JHA Associate Helen McGhee contributes multiple chapters to the 37th edition of Revenue Law: Principles and Practice
JHAs senior associate Helen McGhee has contributed five chapters to the latest edition of Revenue Law: Principles and Practice. This book is considered a go-to guide and key reference source for business and finance students, professionals and others operating in these sectors. The book is published annually at the end of September by Bloomsbury Professionals as part of their Tax Annuals and provides readers with an up-to-date understanding of the law relating to all areas of UK taxation with extensive cross-references to HMRC guidance, tax legislation and relevant case summaries. Helen has completed her annual contribution which covers updates for two chapters to the section on Income Tax General principles and taxation of individuals, and The overseas dimension. She also writes the chapter on companies and shareholders for the guides section on Capital Gains Tax, as well as two chapters for the business tax section. These cover Choice of business medium and Incorporations, acquisitions and demergers. Helen joined JHA in 2016. She is a qualified solicitor, a Charted Tax Adviser, a member of the Society of Trusts and Estates Practitioners, and a CEDR Accredited Mediator. She acts on behalf of corporates as well as individuals; she specialises in the taxation of UK residents and non-UK domiciled high net worth individuals. She also advises on Employee Benefit Trusts, Film Schemes and the disclosure of non-compliant offshore structures. You read a free preview chapter or buy a copy of the book here.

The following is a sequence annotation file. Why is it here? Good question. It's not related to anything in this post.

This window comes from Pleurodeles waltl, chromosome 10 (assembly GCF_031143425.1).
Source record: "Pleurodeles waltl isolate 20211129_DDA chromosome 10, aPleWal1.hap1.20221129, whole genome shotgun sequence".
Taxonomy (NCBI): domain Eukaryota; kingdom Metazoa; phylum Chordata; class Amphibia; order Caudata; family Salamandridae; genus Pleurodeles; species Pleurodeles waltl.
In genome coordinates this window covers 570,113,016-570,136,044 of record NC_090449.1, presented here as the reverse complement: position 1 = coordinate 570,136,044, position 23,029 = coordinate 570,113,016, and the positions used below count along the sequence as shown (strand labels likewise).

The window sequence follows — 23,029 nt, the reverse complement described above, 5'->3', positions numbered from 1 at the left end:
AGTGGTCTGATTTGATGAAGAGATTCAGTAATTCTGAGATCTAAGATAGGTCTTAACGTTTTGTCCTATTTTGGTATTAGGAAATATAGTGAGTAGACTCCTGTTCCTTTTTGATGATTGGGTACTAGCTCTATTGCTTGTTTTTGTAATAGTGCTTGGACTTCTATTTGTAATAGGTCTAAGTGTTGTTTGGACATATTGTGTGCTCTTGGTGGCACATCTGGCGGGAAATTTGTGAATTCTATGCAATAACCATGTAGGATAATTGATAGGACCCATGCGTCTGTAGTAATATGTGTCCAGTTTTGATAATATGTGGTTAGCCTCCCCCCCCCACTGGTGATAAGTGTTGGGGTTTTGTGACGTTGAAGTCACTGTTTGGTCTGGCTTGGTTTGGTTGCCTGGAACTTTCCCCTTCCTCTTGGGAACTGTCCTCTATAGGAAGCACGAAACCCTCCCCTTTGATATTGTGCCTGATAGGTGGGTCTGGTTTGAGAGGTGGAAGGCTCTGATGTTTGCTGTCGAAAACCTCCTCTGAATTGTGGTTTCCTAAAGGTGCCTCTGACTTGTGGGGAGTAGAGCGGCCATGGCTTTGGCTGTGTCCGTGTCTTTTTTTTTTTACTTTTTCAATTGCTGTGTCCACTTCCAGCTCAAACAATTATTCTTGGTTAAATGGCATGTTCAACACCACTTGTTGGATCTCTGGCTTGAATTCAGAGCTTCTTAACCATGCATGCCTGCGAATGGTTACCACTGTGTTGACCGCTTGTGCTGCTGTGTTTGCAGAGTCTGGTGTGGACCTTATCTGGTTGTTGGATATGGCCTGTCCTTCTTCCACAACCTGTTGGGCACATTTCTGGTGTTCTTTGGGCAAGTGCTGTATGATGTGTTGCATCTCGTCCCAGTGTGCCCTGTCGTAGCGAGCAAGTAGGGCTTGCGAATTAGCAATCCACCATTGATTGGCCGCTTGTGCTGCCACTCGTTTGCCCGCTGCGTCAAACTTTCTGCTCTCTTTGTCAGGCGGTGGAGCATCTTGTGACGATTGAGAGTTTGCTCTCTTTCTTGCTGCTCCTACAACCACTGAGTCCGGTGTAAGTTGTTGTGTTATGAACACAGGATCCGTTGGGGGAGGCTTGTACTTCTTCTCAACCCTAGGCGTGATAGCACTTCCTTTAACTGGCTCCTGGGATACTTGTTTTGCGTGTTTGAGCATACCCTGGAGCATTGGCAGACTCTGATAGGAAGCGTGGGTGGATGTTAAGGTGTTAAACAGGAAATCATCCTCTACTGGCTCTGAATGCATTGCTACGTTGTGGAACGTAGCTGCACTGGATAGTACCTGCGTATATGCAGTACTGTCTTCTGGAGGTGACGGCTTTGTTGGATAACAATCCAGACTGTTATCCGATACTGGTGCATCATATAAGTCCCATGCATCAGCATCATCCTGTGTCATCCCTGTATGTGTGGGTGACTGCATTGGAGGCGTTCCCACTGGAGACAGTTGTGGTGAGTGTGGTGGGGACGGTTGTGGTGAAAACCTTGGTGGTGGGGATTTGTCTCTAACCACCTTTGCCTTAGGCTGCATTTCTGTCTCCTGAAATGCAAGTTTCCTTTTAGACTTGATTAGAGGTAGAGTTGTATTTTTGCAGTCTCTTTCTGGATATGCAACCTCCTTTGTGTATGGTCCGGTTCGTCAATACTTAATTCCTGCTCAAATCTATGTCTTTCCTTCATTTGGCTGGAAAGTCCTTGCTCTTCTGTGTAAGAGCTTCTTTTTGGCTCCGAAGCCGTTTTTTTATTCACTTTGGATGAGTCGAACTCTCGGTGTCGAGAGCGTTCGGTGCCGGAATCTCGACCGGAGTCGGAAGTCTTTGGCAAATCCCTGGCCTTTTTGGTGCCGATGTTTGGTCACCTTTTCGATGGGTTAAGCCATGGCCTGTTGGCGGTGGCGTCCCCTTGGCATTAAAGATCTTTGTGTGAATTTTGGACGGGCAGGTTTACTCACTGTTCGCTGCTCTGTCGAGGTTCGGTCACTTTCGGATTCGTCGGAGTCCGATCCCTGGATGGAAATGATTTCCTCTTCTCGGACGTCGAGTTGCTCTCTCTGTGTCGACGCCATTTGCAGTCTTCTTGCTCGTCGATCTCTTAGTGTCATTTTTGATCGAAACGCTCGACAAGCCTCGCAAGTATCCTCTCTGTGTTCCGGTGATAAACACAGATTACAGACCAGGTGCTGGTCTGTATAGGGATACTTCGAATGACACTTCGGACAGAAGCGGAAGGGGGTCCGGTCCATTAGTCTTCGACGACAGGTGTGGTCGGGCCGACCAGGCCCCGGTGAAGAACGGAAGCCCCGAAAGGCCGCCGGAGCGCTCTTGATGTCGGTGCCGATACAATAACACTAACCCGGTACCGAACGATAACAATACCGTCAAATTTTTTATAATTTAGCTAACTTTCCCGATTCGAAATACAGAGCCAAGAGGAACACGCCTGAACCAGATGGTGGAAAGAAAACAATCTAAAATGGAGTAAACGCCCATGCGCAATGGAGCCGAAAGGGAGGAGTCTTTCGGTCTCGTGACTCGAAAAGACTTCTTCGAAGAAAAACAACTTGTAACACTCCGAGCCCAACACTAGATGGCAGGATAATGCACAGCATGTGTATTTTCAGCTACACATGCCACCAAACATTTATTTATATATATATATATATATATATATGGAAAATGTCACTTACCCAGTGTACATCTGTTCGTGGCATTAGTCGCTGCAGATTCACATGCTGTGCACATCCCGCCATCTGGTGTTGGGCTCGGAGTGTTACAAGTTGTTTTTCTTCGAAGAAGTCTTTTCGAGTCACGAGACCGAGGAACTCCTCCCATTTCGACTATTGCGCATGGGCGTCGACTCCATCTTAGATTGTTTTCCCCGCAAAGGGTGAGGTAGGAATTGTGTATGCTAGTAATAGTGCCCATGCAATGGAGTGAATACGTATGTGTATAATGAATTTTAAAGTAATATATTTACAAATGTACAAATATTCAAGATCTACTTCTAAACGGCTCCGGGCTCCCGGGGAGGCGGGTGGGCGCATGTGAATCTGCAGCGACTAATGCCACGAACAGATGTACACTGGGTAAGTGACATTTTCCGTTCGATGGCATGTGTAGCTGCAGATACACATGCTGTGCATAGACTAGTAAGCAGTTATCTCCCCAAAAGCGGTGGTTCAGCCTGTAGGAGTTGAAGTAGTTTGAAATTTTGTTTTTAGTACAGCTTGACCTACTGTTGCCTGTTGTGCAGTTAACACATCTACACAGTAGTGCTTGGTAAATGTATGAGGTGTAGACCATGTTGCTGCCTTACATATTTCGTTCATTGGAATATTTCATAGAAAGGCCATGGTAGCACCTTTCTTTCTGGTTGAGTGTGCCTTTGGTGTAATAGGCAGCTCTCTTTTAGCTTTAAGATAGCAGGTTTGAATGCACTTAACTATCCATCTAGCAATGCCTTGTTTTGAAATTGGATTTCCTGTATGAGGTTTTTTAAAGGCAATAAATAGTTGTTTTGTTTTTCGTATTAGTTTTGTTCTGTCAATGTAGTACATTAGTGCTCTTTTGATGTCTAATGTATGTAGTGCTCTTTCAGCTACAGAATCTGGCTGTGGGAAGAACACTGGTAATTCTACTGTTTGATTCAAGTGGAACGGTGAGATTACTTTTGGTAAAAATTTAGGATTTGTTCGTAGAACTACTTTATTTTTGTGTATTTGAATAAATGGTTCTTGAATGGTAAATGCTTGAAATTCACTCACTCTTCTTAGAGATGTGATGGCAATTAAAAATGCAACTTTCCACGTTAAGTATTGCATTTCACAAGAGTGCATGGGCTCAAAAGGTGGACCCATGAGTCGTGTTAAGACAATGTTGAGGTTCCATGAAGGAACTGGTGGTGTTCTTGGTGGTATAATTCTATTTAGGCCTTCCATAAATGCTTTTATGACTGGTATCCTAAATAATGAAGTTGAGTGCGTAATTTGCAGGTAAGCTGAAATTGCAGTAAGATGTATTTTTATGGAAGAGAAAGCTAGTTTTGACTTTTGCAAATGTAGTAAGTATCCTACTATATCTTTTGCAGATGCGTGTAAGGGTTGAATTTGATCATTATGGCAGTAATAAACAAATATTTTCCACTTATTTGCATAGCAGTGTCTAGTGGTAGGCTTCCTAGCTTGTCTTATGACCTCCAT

The DBKAG & K (CJEU) decision: an opportunity for investment funds?
On 17 June 2021, the European Court decided the joint cases K (C-58/20) and DBKAG (C-59/20) regarding whether the supply of certain services constituted the “management of special investment funds”, benefiting from the VAT exemption enshrined in Article 135(1)(g) of Council Directive 2006/112/EC.
Raising the bar: UK Supreme Court clarifies the requirements for HMRC to issue Follower Notices
On 2 July 2021, the Supreme Court delivered its judgment in R (on the application of Haworth) v HMRC  UKSC 25, finding unanimously in favour of the taxpayer and upholding the Court of Appeal’s decision to quash the follower notice issued to him.
The Danish Supreme Court decides the Fidelity case
The Fidelity case concerned claims brough by three undertakings for collective investment in transferable securities (UCITS) for the repayment of Danish withholding tax on dividends received from companies resident in Denmark between 2000 and 2009. The Supreme Court rejected the claims on the grounds that the Fidelity UCITS did not fulfil the conditions for the exemption provided by Danish law.
A yellow card for footballers and their agents……let’s bring in another match official
There has been long running tension between HMRC and the way that footballers and their agents are remunerated. As the Professional Footballers’ Association wade into the debate, Helen McGhee discusses the problems arising from agents’ fees and image rights.